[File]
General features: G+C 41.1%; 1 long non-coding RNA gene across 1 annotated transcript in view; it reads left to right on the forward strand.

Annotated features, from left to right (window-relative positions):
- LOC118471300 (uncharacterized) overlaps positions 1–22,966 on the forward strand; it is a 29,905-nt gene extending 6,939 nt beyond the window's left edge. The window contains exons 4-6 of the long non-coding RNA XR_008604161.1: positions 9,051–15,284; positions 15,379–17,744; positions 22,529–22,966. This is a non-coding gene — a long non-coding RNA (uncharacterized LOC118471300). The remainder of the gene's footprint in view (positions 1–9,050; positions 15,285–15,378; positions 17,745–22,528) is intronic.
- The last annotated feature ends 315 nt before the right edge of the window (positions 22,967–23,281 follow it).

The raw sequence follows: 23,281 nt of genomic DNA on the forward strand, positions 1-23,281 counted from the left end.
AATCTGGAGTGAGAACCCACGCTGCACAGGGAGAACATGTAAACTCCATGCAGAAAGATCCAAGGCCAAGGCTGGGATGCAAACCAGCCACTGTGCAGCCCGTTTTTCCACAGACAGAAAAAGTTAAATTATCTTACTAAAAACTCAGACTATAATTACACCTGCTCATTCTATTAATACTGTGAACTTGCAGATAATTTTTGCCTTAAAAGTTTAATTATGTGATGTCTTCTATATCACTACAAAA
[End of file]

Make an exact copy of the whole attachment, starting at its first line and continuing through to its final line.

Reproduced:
General features: G+C 41.1%; 1 long non-coding RNA gene across 1 annotated transcript in view; it reads left to right on the forward strand.

Annotated features, from left to right (window-relative positions):
- LOC118471300 (uncharacterized) overlaps positions 1–22,966 on the forward strand; it is a 29,905-nt gene extending 6,939 nt beyond the window's left edge. The window contains exons 4-6 of the long non-coding RNA XR_008604161.1: positions 9,051–15,284; positions 15,379–17,744; positions 22,529–22,966. This is a non-coding gene — a long non-coding RNA (uncharacterized LOC118471300). The remainder of the gene's footprint in view (positions 1–9,050; positions 15,285–15,378; positions 17,745–22,528) is intronic.
- The last annotated feature ends 315 nt before the right edge of the window (positions 22,967–23,281 follow it).

The raw sequence follows: 23,281 nt of genomic DNA on the forward strand, positions 1-23,281 counted from the left end.
AATCTGGAGTGAGAACCCACGCTGCACAGGGAGAACATGTAAACTCCATGCAGAAAGATCCAAGGCCAAGGCTGGGATGCAAACCAGCCACTGTGCAGCCCGTTTTTCCACAGACAGAAAAAGTTAAATTATCTTACTAAAAACTCAGACTATAATTACACCTGCTCATTCTATTAATACTGTGAACTTGCAGATAATTTTTGCCTTAAAAGTTTAATTATGTGATGTCTTCTATATCACTACAAAA